We live in uncertain times. Sure that’s something people could have said at literally any time in history, but these past few years have really felt like society all across the western world is reaching a boiling point. Between polarising politics, mass immigration, untrustworthy media, fundamental cultural shifts, and rising tensions amongst world powers, democracy as we know it seems like a ticking time bomb.
Of course, there’s always the chance that’s hyperbole, but there’s no denying that there is a very real divide between people who champion democracy, and those who seem more drawn to socialism that draws a fine line near communism. And one of the things that really separates the two is the ability and morality of accruing massive amounts of wealth.
While the often reported and discussed wage gap between men and women is a complicated issue that is completely skewed by the industry, job position, experience, and education, not to mention work ethic and other non-quantifiable factors, what isn’t misconstrued or untrue is the very real gap between what CEO’s earn and what the average employee earns.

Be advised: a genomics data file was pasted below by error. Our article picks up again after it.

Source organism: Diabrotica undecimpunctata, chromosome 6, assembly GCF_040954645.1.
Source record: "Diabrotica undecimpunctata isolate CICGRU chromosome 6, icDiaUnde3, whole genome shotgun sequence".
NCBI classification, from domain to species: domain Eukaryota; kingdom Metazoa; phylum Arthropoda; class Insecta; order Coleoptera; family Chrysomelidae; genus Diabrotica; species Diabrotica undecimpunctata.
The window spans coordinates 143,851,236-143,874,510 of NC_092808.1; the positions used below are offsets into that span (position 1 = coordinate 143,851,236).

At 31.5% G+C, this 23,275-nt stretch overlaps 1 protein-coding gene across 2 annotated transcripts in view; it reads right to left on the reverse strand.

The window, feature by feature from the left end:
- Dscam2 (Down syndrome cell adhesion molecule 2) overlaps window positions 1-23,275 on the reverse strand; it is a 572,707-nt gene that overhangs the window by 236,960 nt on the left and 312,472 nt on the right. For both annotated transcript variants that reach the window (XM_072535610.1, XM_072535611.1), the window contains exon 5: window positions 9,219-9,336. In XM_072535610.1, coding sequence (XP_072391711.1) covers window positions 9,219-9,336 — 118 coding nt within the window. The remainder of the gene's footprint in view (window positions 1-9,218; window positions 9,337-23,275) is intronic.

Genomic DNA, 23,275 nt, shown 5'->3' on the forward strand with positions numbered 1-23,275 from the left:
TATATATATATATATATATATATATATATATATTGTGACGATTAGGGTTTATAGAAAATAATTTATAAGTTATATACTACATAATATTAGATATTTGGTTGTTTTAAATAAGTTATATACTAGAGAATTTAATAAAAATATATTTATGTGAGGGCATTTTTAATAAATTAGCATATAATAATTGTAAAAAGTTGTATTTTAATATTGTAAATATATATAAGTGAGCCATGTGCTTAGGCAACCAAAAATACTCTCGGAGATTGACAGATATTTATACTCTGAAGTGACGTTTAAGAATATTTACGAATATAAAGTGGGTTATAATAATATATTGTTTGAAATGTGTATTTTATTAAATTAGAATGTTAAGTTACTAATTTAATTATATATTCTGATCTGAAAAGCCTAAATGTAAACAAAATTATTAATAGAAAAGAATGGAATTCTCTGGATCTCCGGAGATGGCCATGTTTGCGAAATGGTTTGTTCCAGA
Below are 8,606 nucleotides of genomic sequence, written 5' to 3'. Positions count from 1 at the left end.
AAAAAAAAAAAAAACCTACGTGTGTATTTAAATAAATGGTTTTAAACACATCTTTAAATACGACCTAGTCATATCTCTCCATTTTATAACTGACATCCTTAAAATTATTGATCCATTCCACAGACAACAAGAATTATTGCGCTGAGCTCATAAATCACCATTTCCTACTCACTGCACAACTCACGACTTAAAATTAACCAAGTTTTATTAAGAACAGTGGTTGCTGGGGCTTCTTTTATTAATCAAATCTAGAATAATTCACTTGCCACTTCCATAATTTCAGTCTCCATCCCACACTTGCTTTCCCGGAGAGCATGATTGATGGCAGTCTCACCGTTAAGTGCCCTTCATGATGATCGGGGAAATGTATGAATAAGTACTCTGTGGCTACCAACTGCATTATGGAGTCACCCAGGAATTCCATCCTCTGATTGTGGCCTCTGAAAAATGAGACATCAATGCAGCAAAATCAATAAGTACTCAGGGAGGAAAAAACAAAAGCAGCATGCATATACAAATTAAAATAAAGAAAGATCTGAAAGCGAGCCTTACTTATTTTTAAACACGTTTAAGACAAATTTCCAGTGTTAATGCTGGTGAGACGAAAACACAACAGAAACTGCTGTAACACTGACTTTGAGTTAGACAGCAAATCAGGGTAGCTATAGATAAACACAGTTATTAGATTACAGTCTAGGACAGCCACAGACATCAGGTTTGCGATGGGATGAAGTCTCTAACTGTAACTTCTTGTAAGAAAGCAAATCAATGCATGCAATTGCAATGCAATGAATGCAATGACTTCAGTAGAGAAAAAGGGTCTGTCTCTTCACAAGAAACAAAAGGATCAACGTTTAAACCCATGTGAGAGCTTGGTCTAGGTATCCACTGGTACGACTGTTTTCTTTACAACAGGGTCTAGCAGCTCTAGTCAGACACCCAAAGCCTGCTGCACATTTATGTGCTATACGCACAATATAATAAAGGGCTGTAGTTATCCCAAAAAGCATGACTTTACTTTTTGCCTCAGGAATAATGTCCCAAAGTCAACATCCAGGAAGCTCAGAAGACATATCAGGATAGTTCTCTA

In fact, the Canadian Centre for Policy Alternatives (CCPA) reported that Canada’s top 100 CEO’s earn an astonishing 227 times more than the average worker. A number that has skyrocketed in recent years, meaning the issue is only getting worse. The CCPA aimed to put that massive gap into perspective:
“Put another way, by 10:09 a.m. on January 2, the average top CEOs will have made as much money as the average Canadian worker will make all year. That’s the earliest time on record in the 13 years we’ve been tracking these numbers.”
On average, these CEO’s earn over $11 million a year, while the average Canadian worked earns $55,000 a year. And what’s even more eye-opening and ridiculous, is that that median income number for Canadian workers is skewed by those on the high-end. Furthermore, said high-paying CEO’s earn the same, if not more, when the business is on a downturn and employees are being let go.
“The federal government needs to reckon with the runaway C-suite compensation that is contributing to Canada’s growing income inequality gap,” said CCPA Senior Economist David Macdonald. “Left to their own devices, it is clear what these companies prioritize–big bucks for top positions regardless of performance, leaving crumbs for the vast majority of their workforce.”
Let’s not forget that it wasn’t very long ago when the minimum wage was increased from $11 to $14, and Tim Horton’s took that slap to the face and stripped worker’s of their daily meal. The gap between average workers and those in the boardrooms is far beyond anything reasonable and has been for a long time. The issue is getting worse and you’d like to think something will change, however, considering the world economy crashed in 2008 and big banks weren’t held responsible, we’re not holding our breath.